Symphony Space Honors the Memory of Founding Artistic Director Isaiah Sheffer
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by BWW News Desk
It is with both heavy hearts and deep gratitude that the staff, board, and community of artists of Symphony Space honor the memory of Founding Artistic Director Isaiah Sheffer, who died on Thursday evening of last week from complications after a stroke. He was 76 years old.
Isaiah Sheffer was the co-founder of Symphony Space and director and host of Selected Shorts on stage and on the radio. He also helped create The Thalia Follies, Bloomsday on Broadway and Wall to Wall. Along with his good friend and co-founder Allan Miller, in 1978 Isaiah transformed a crumbling building on the corner of 95th Street and Broadway into the vibrant and vital arts institution known today as Symphony Space. They brought the neighborhood together around Wall to Wall Bach, a free twelve-hour music marathon in which the audience was invited to join in. Wall to Wall would become a signature event and included themes from Beethoven to Bernstein, John Cage to Joni Mitchell, from classical to Broadway, folk to jazz.
His radio, television, and film credits were extensive and include work as a commentator on the arts for WNYC's weekly radio column Around New York; producer/writer for The Road to the White House, a 20-minute public affairs series for NBC-TV (Emmy Nomination); director/writer for A Christmas Revel, NBC-TV Christmas Eve special, starring Dustin Hoffman and John Langstaff; writer for Millennium: Ten Centuries of Music, the television series funded by the National Endowment for the Humanities (Program #1, "Music in the 12th Century" winner of Gold Medal, Houston Film Festival); writer, new English translation of libretto to Stravinsky's Story of a Soldier, for a New York City PBS production; writer, Paganini, The Devil's Violinist, PBS video drama about Paganini; director/writer, The DMZ Cabaret, New York City PBS satirical series; director/writer, Oath of Office: The Inauguration Story, NBC-TV; writer/director, The Last Chapter, award-winning historical documentary film on 1,000 years of Polish-Jewish history; producer/director Manhattan Madcaps of 1924, by Jerzy Turnpike, a Rodgers and Hart reconstructed musical; and producer/director for Theatre Studio radio drama series, WEVD, New York. Mr. Sheffer wrote the book and lyrics for the musicals Yiddle with a Fiddle and The Rise of David Levinsky.
The extended Symphony Space family is honored to have known Isaiah, and proud to be charged with the great privilege of keeping his legacy alive. “Isaiah was an incredible man, with a probing intellect, unstoppable wit, life-affirming optimism, and an enormous, embracing spirit. His vision gave New York a unique cultural institution and his imagination gave birth to some of today’s most beloved and respected programs. Even in our grief, we are laughing as we remember one great Isaiah story after another,” said Symphony Space’s Artistic Director Laura Kaminsky.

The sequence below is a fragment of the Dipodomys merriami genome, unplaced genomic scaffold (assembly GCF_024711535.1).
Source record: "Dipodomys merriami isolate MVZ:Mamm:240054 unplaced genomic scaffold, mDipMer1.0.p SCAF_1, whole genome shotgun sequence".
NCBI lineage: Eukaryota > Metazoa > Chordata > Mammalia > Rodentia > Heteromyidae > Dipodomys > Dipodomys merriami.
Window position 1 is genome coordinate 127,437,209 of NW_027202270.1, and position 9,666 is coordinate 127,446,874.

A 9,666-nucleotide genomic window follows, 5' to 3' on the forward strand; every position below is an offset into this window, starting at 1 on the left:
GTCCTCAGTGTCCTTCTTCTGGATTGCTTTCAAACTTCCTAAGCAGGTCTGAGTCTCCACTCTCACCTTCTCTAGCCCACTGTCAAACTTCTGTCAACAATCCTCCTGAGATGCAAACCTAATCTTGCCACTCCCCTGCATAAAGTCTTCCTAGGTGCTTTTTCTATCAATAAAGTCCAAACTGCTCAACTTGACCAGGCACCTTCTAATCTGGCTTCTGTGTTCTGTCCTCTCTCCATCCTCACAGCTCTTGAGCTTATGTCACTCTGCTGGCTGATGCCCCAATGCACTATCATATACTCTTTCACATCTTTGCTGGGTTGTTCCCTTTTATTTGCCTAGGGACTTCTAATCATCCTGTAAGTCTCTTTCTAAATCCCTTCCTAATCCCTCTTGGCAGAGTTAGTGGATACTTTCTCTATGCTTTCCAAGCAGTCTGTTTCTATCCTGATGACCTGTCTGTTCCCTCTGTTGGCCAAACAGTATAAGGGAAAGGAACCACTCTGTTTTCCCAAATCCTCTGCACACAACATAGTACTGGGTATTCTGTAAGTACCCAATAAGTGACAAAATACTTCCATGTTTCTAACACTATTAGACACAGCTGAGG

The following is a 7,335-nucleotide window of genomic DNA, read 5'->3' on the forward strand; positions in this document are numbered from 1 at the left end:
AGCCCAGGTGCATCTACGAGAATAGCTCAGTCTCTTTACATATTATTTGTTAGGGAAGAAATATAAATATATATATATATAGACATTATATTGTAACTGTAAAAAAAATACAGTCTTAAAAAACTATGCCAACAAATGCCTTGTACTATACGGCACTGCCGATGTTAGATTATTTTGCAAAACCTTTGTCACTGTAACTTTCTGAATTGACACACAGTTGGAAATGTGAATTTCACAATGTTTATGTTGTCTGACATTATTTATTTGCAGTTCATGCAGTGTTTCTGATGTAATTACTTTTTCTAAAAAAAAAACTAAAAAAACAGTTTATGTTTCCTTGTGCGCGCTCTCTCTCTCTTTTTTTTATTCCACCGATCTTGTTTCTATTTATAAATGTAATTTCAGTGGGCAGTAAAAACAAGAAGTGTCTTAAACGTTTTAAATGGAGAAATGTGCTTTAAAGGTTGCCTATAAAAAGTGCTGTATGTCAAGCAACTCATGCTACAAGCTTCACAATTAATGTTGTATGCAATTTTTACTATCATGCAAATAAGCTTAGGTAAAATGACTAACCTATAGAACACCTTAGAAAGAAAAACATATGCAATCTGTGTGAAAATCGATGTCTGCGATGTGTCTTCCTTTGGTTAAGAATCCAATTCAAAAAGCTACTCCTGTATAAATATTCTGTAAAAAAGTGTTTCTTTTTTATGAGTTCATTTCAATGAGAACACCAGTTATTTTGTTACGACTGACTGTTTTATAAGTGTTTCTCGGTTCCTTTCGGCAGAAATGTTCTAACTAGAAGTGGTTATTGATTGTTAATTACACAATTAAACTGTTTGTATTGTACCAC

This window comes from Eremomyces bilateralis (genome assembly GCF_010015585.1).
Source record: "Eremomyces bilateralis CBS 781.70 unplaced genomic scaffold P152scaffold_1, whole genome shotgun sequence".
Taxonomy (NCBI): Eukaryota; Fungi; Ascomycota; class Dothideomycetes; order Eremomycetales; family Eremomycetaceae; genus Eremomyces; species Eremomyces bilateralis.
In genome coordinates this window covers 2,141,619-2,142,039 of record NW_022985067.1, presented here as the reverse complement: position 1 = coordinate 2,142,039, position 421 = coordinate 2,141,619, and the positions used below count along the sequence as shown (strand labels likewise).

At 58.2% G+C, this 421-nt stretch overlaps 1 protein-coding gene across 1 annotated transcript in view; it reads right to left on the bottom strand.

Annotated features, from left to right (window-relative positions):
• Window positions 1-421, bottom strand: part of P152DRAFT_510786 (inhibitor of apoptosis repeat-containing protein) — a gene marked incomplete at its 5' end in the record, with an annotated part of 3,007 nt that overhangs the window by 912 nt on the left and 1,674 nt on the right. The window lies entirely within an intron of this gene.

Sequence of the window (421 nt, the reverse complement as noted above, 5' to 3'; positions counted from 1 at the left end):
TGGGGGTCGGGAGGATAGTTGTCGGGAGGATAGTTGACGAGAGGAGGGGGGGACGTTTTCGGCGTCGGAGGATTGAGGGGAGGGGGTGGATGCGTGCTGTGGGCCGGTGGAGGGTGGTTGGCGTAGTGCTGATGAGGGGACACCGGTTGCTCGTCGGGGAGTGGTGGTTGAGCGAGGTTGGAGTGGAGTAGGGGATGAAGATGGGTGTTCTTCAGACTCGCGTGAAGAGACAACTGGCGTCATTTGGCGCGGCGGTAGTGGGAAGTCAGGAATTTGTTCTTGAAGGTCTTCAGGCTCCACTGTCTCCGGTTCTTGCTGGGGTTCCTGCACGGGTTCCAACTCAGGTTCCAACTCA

Cynthia Elliott, President & CEO of Symphony Space shared, “Isaiah was a brilliant artist and an inspired visionary who brightened many lives both here at Symphony Space and, thanks to his wonderful Selected Shorts, throughout the country. He was also the mastermind of Bloomsday on Broadway, our annual James Joyce marathon, The Thalia Follies, a political cabaret show that was an equal-opportunity skewer-fest, and several decades of Wall to Wall, the free 12-hour extravaganza that inspired Isaiah and Allan Miller to found Symphony Space in 1978. He was a delightful colleague, and we will miss him terribly.”
“Isaiah Sheffer was a natural storyteller and an incredible human being. He was a talented writer, a gifted performer and he had a voice that was made for radio. He was loved by all of us at WNYC and will be missed by so many New Yorkers,” said Laura Walker, President and CEO of New York Public Radio. “Isaiah's legacy of entertainment, his generous spirit and his ability to capture the hearts and minds of so many will live on in the gifts he has left behind, including Symphony Space and WNYC’s program Selected Shorts.” Symphony Space Board Chair Steven Aresty added, "I am honored to have known Isaiah and to have so many warm memories of his quick wit, great warmth, and resounding passion for this amazing legacy that he built." Long-time friend and past Board Chair Steven M. Alden remarked, "Isaiah is the reason that all of us are galvanized around Symphony Space today. Isaiah's vision and perseverance made this special home for brilliant art and artists possible." On behalf of those who worked intimately with Isaiah for decades, Director of Literary Programs Katherine Minton said, “Isaiah’s warm and funny presence on Selected Shorts for almost 30 years engaged millions of people and connected them to books and writers in a deep and rich way. His voice and one of a kind personality will be greatly missed."
Symphony Space is currently planning a memorial service for Isaiah to be hosted in the theatre that Isaiah helped to build. This will be an opportunity for friends, family, colleagues, and the community to gather and pay tribute. Isaiah touched the lives of so many, and we hope to offer a place where great stories about a great man can be shared. "Neither James Joyce nor I ever had a better friend and champion. Isaiah was a giant and we will not see his like again. I shall miss him forever,” said Isaiah’s friend and frequent Bloomsday on Broadway showstopper Fionnula Flanagan. “Isaiah shared the arts with all of us and made the world a better and a happier place. I will miss him terribly,” remarked another close friend, Jane Curtin.
Please check www.symphonyspace.org/isaiah to share your thoughts and for more details on the memorial service, currently being planned for early December 2012.